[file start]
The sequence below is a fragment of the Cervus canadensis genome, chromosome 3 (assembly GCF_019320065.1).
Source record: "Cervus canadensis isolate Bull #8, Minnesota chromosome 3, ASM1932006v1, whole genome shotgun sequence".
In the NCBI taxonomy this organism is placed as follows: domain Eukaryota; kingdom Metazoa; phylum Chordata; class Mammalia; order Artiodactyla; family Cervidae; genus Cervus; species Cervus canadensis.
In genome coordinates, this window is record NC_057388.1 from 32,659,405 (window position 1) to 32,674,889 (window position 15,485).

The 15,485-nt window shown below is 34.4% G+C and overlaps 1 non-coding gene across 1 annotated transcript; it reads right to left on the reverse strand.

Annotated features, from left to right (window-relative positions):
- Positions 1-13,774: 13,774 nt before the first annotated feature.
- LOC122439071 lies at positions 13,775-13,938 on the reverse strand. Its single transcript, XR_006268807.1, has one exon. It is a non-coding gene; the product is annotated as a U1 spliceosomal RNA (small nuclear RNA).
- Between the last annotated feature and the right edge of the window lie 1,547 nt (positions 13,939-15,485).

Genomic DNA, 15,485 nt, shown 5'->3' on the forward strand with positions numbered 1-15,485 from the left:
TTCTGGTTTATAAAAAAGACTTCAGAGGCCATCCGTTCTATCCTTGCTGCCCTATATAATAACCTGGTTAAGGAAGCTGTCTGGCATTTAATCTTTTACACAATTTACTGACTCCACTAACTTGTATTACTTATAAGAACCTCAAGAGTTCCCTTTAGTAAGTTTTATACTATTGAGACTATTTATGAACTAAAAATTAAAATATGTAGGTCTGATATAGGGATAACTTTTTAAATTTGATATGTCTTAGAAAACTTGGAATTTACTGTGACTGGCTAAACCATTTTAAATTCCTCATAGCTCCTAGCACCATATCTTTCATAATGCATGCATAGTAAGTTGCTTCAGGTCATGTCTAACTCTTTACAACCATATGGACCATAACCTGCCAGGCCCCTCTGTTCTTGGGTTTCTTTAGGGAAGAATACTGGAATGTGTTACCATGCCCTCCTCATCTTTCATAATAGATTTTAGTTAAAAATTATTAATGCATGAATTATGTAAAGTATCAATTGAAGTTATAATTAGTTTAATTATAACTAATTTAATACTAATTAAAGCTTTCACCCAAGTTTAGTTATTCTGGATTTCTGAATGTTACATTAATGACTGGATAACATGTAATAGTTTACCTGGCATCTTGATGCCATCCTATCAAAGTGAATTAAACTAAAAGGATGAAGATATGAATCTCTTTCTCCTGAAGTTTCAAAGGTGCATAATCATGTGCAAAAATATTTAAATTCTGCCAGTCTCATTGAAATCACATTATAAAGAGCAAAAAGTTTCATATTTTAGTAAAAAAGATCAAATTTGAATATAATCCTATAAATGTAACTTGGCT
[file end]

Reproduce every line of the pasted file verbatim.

The sequence below is a fragment of the Cervus canadensis genome, chromosome 3 (assembly GCF_019320065.1).
Source record: "Cervus canadensis isolate Bull #8, Minnesota chromosome 3, ASM1932006v1, whole genome shotgun sequence".
In the NCBI taxonomy this organism is placed as follows: domain Eukaryota; kingdom Metazoa; phylum Chordata; class Mammalia; order Artiodactyla; family Cervidae; genus Cervus; species Cervus canadensis.
In genome coordinates, this window is record NC_057388.1 from 32,659,405 (window position 1) to 32,674,889 (window position 15,485).

The 15,485-nt window shown below is 34.4% G+C and overlaps 1 non-coding gene across 1 annotated transcript; it reads right to left on the reverse strand.

Annotated features, from left to right (window-relative positions):
- Positions 1-13,774: 13,774 nt before the first annotated feature.
- LOC122439071 lies at positions 13,775-13,938 on the reverse strand. Its single transcript, XR_006268807.1, has one exon. It is a non-coding gene; the product is annotated as a U1 spliceosomal RNA (small nuclear RNA).
- Between the last annotated feature and the right edge of the window lie 1,547 nt (positions 13,939-15,485).

Genomic DNA, 15,485 nt, shown 5'->3' on the forward strand with positions numbered 1-15,485 from the left:
TTCTGGTTTATAAAAAAGACTTCAGAGGCCATCCGTTCTATCCTTGCTGCCCTATATAATAACCTGGTTAAGGAAGCTGTCTGGCATTTAATCTTTTACACAATTTACTGACTCCACTAACTTGTATTACTTATAAGAACCTCAAGAGTTCCCTTTAGTAAGTTTTATACTATTGAGACTATTTATGAACTAAAAATTAAAATATGTAGGTCTGATATAGGGATAACTTTTTAAATTTGATATGTCTTAGAAAACTTGGAATTTACTGTGACTGGCTAAACCATTTTAAATTCCTCATAGCTCCTAGCACCATATCTTTCATAATGCATGCATAGTAAGTTGCTTCAGGTCATGTCTAACTCTTTACAACCATATGGACCATAACCTGCCAGGCCCCTCTGTTCTTGGGTTTCTTTAGGGAAGAATACTGGAATGTGTTACCATGCCCTCCTCATCTTTCATAATAGATTTTAGTTAAAAATTATTAATGCATGAATTATGTAAAGTATCAATTGAAGTTATAATTAGTTTAATTATAACTAATTTAATACTAATTAAAGCTTTCACCCAAGTTTAGTTATTCTGGATTTCTGAATGTTACATTAATGACTGGATAACATGTAATAGTTTACCTGGCATCTTGATGCCATCCTATCAAAGTGAATTAAACTAAAAGGATGAAGATATGAATCTCTTTCTCCTGAAGTTTCAAAGGTGCATAATCATGTGCAAAAATATTTAAATTCTGCCAGTCTCATTGAAATCACATTATAAAGAGCAAAAAGTTTCATATTTTAGTAAAAAAGATCAAATTTGAATATAATCCTATAAATGTAACTTGGCT